Fragments, fragility and the voices of the unheard – Anne Teahan


In the latest of our Viewfinder peer-to-peer interviews, Deborah Caulfield speaks to artist Anne Teahan about re-discovering her voice in a world so dominated by language.

A section of a painting Anne Teahan's painting 'Guardian Combat'. It is a depiction of two frozen stills of an online debate on the Guardian website. Acrylic on canvas.

A section of Anne Teahan’s Guardian Combat.

Alternating between drawing, sculpture and installation, Anne Teahan is known in the disability arts world for her fragile paper constructions. In 2007, she explored children’s histories in Tales from the Borders, a collaborative disability history exhibition which toured the South East. Teahan is currently engaged with painting ‘conversations’ from frozen screen grabs of online debates. I caught up with her to discuss her artistic journey.

Deborah Caulfield:    How did you get started as an artist?

Anne Teahan:    Art was always there, I was always doing it, regardless I think of what happened. As a child I was always doing it.  It wasn’t a gallery-going family, but I just did drawing, painting and copying.

DC:    When did you get serious about art?

AT:    I went to art school at 18. I had no clue about the concept of a career, or the future. I just wanted to keep doing art, with no plan.

DC:    It was for pleasure?

AT:    For pleasure and self-expression, and I think EH Gombrich’s  ‘art impulse’ and ‘the need to form’ was there.

DC:    Tell me about what you’re currently working on.

AT:    I’m currently painting – I’ve just finished a series of four paintings which are cropped screengrabs from an online conversation on the Guardian website. I’m quite interested in portraiture and I’m searching for a way of doing it whereby it relates to how we look at things now. And so much of what we look at is in the form of digital faces, digital images. So that’s a strand.

It’s a series of four faces. I did them looking at a video conversation with the sound turned down, and freezing, I froze the conversation, came in close, cropped close, to isolate the mouth and eyes.

Because of Laryngeal Dystonia, a vocal impairment, I find conversations quite tricky, unless they’re one-to-one, I end up watching people just chat – listening, but not participating. And it strikes me, listening to conversations, that people who are vocally fluent – who use words – tend to dominate the media and politics and everything. The paintings are trying to interrupt that.

DC:    Is your medium painting, drawing or printmaking?

AT:    I’ve been weaving in and out. I trained as a painter, I draw a lot but then Dystonia began to throttle my voice and I started tearing up drawings and paintings and reforming them into paper vessels. So in that way disability has been a strong influence on the whole thing. I have started painting again after a long period. I had to stop and start again.

DC:    Why did you first start working in this fragmented paper vessel form?

AT:    In some ways voice loss was quite productive artistically. Before Laryngeal Dystonia I did work that was more complete. Afterwards I did an MA in drawing at Camberwell after years out of art school and teaching. I was back in art school with my own creative preoccupations and I felt I had to re-form myself as a new person.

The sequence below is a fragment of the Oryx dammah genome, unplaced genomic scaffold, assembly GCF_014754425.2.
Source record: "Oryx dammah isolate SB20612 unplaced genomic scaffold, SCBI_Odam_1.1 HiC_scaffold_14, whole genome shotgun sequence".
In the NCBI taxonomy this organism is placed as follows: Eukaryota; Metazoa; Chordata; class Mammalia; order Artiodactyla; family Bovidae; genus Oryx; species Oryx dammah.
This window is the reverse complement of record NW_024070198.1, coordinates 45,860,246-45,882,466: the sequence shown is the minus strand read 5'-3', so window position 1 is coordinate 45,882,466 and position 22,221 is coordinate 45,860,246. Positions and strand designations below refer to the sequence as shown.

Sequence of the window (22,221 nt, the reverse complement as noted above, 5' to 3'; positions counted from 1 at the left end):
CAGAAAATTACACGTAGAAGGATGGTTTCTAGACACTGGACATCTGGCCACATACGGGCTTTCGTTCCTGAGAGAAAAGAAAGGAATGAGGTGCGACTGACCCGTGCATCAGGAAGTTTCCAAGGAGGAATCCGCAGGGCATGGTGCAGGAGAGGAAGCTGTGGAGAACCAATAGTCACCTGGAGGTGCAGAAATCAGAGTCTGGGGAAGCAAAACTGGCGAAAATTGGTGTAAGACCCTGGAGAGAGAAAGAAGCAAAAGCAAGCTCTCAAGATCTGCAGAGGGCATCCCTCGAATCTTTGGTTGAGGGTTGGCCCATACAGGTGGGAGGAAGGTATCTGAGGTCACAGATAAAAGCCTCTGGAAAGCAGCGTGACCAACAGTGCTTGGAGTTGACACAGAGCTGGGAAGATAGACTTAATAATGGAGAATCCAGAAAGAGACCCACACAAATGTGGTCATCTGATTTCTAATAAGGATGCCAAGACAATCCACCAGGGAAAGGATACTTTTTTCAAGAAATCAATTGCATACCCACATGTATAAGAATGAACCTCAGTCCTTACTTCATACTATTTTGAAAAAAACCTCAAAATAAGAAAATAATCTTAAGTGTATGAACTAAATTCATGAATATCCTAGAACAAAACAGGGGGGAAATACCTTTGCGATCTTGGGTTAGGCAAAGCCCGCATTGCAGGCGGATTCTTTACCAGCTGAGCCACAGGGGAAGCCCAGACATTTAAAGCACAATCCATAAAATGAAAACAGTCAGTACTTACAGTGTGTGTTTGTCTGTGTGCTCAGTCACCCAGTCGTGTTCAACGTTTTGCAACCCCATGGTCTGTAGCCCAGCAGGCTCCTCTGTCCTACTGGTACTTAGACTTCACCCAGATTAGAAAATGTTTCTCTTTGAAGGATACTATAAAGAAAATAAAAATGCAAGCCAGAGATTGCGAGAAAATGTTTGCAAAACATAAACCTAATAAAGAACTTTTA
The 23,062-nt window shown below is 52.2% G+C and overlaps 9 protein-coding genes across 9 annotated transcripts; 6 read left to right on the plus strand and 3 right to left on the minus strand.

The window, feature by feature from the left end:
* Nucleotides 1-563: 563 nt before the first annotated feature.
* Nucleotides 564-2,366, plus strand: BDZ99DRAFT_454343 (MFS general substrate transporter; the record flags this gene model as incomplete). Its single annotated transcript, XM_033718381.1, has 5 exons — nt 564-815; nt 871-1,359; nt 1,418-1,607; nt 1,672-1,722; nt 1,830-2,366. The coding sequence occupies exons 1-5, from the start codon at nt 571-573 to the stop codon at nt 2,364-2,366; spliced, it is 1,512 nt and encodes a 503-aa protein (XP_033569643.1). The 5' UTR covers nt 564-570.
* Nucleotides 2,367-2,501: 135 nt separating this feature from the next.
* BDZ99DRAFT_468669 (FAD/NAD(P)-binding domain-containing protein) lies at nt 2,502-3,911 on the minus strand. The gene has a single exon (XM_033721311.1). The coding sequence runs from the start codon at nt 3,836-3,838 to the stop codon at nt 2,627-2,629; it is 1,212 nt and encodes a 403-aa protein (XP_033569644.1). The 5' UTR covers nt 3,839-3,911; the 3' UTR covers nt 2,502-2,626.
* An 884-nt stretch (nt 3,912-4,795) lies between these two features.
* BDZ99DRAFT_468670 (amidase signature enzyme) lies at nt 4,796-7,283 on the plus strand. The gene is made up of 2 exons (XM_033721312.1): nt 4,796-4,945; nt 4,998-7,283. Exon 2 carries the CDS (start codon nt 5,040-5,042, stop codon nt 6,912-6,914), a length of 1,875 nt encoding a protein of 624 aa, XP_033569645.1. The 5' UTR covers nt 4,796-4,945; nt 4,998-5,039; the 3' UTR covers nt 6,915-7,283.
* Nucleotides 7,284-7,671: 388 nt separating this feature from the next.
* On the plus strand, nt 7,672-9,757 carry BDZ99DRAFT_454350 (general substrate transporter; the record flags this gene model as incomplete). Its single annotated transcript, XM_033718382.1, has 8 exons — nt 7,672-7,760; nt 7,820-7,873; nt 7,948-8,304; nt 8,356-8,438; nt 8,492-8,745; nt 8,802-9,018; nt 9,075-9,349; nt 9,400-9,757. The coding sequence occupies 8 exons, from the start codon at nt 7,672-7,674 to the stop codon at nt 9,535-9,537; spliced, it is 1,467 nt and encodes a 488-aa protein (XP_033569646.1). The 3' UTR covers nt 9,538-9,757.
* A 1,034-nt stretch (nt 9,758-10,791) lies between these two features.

So I made drawings, fragmented them and turned them into fragmented paper vessels. It was still me, but I had to find a less robust way of… being. I’d always been drawing and, in drawing, there were always layers…

I’d been drawing in the Imperial War Museum. I saw lots of fragmented vessels and they were fascinating to draw. In all the external politics, the historical events and my own personal upheaval, there was a kind of connection. And although being ill is different to war, I felt the voice had been torn out of me and I was re-learning how to speak. So that form of work echoed that sort of destruction and repair in lots of ways, really.

DC:    Was that a transition period?

AT:    Well, I was doing it for about four or five years. Then it got too much of, almost a, craft. I had to stop because I was trying too hard to make the things hold their structure without wilting. And I thought, that’s the opposite to what I wanted.

DC:    Is keeping going a problem for you? Do you ever have times when you can’t work?

AT:    Yes, that’s just an energy thing, a problem to do with Sjogren’s Syndrome (an auto- immune condition.) When my energy goes flat, I just have to accept that.

DC:    How do you get through those periods of exhaustion?

AT:    Sometimes I take lots of photographs of conversations. I’ve got lots of conversations from different events.

DC:    Stills or video/moving images?

AT:    I think a fragment is more expressive than continuous film. And I think painting or drawing makes you look, and I think looking hard at some fragment is more productive.

DC:    And enjoyable and absorbing?

AT:    Oh yes. I mean I love shape, form and colour. I love the history of art. It’s like a big treasure box to dip into.

A photograph of Nuclear Family by Anne Teahan depicting 5 pairs of paper shoes made from torn drawings on cartridge paper, wall-mounted on a grey painted rectangle. An installation from ‘After Hiroshima’ an exhibition at Brunei Gallery SOAS commemorating the 60th anniversary of the bombing of Hiroshima and Nagasaki.

Nuclear Family by Anne Teahan.